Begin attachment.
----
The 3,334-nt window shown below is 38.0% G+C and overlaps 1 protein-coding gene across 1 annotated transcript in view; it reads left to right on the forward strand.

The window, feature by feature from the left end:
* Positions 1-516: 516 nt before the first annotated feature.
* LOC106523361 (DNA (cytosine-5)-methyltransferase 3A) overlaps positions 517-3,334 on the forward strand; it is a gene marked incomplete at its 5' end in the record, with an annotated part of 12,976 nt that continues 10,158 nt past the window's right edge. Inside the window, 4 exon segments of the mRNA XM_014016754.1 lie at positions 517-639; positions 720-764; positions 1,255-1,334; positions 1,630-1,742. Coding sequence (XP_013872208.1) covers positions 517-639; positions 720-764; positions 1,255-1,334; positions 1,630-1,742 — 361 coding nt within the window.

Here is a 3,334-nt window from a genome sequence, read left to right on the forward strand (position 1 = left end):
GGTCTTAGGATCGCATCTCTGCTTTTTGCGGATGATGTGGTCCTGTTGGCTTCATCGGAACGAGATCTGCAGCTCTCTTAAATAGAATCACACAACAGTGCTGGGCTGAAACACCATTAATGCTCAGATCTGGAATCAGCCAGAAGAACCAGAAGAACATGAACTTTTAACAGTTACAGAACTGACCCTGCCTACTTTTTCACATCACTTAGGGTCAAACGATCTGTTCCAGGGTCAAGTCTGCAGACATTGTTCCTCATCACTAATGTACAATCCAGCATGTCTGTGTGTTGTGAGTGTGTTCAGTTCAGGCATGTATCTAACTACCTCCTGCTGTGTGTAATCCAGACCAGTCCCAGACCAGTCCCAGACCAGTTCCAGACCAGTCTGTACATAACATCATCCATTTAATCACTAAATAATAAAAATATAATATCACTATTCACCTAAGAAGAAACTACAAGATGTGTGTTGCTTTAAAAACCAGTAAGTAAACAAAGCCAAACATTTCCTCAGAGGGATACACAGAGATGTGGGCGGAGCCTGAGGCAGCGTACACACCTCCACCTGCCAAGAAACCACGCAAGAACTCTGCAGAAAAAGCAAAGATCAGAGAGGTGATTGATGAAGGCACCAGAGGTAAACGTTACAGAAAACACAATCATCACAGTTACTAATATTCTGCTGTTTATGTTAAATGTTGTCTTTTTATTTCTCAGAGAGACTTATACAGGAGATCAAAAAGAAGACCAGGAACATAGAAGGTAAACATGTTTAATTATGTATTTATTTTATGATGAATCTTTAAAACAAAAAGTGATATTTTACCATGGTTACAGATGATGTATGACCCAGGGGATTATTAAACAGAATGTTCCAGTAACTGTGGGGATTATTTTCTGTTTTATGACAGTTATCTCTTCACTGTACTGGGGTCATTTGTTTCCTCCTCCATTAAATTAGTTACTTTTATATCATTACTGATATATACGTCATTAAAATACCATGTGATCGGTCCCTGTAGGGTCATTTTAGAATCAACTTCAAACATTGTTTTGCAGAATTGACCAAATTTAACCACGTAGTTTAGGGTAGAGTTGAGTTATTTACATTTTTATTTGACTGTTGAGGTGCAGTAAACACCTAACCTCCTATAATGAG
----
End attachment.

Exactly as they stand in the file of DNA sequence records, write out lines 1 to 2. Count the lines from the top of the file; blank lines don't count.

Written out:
The 3,334-nt window shown below is 38.0% G+C and overlaps 1 protein-coding gene across 1 annotated transcript in view; it reads left to right on the forward strand.

The window, feature by feature from the left end: